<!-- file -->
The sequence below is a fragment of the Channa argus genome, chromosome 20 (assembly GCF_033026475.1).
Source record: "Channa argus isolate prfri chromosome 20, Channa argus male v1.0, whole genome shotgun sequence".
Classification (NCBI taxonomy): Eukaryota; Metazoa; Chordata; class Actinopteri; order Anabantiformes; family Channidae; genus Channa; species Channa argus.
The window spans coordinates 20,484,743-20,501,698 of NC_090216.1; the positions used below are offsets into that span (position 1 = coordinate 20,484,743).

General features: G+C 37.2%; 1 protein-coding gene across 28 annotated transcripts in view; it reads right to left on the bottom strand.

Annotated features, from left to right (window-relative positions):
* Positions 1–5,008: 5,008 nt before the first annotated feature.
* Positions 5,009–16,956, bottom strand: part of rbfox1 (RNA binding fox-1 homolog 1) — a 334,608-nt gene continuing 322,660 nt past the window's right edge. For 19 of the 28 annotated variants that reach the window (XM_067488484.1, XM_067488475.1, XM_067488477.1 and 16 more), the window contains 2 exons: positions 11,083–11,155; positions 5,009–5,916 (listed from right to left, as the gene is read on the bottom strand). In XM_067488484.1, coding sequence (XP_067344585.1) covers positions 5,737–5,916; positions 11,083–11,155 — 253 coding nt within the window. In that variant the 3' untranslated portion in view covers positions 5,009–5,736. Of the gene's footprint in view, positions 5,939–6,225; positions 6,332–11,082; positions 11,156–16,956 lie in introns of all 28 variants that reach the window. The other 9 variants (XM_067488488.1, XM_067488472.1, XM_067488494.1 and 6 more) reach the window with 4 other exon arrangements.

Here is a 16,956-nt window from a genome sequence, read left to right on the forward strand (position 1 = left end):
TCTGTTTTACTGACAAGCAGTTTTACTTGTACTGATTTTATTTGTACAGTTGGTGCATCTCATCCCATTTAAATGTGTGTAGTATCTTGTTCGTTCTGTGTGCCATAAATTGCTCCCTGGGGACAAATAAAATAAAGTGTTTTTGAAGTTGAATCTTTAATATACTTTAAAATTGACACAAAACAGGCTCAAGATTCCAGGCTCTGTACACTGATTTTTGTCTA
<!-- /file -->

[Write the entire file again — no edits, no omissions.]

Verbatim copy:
The sequence below is a fragment of the Channa argus genome, chromosome 20 (assembly GCF_033026475.1).
Source record: "Channa argus isolate prfri chromosome 20, Channa argus male v1.0, whole genome shotgun sequence".
Classification (NCBI taxonomy): Eukaryota; Metazoa; Chordata; class Actinopteri; order Anabantiformes; family Channidae; genus Channa; species Channa argus.
The window spans coordinates 20,484,743-20,501,698 of NC_090216.1; the positions used below are offsets into that span (position 1 = coordinate 20,484,743).

General features: G+C 37.2%; 1 protein-coding gene across 28 annotated transcripts in view; it reads right to left on the bottom strand.

Annotated features, from left to right (window-relative positions):
* Positions 1–5,008: 5,008 nt before the first annotated feature.
* Positions 5,009–16,956, bottom strand: part of rbfox1 (RNA binding fox-1 homolog 1) — a 334,608-nt gene continuing 322,660 nt past the window's right edge. For 19 of the 28 annotated variants that reach the window (XM_067488484.1, XM_067488475.1, XM_067488477.1 and 16 more), the window contains 2 exons: positions 11,083–11,155; positions 5,009–5,916 (listed from right to left, as the gene is read on the bottom strand). In XM_067488484.1, coding sequence (XP_067344585.1) covers positions 5,737–5,916; positions 11,083–11,155 — 253 coding nt within the window. In that variant the 3' untranslated portion in view covers positions 5,009–5,736. Of the gene's footprint in view, positions 5,939–6,225; positions 6,332–11,082; positions 11,156–16,956 lie in introns of all 28 variants that reach the window. The other 9 variants (XM_067488488.1, XM_067488472.1, XM_067488494.1 and 6 more) reach the window with 4 other exon arrangements.

Here is a 16,956-nt window from a genome sequence, read left to right on the forward strand (position 1 = left end):
TCTGTTTTACTGACAAGCAGTTTTACTTGTACTGATTTTATTTGTACAGTTGGTGCATCTCATCCCATTTAAATGTGTGTAGTATCTTGTTCGTTCTGTGTGCCATAAATTGCTCCCTGGGGACAAATAAAATAAAGTGTTTTTGAAGTTGAATCTTTAATATACTTTAAAATTGACACAAAACAGGCTCAAGATTCCAGGCTCTGTACACTGATTTTTGTCTA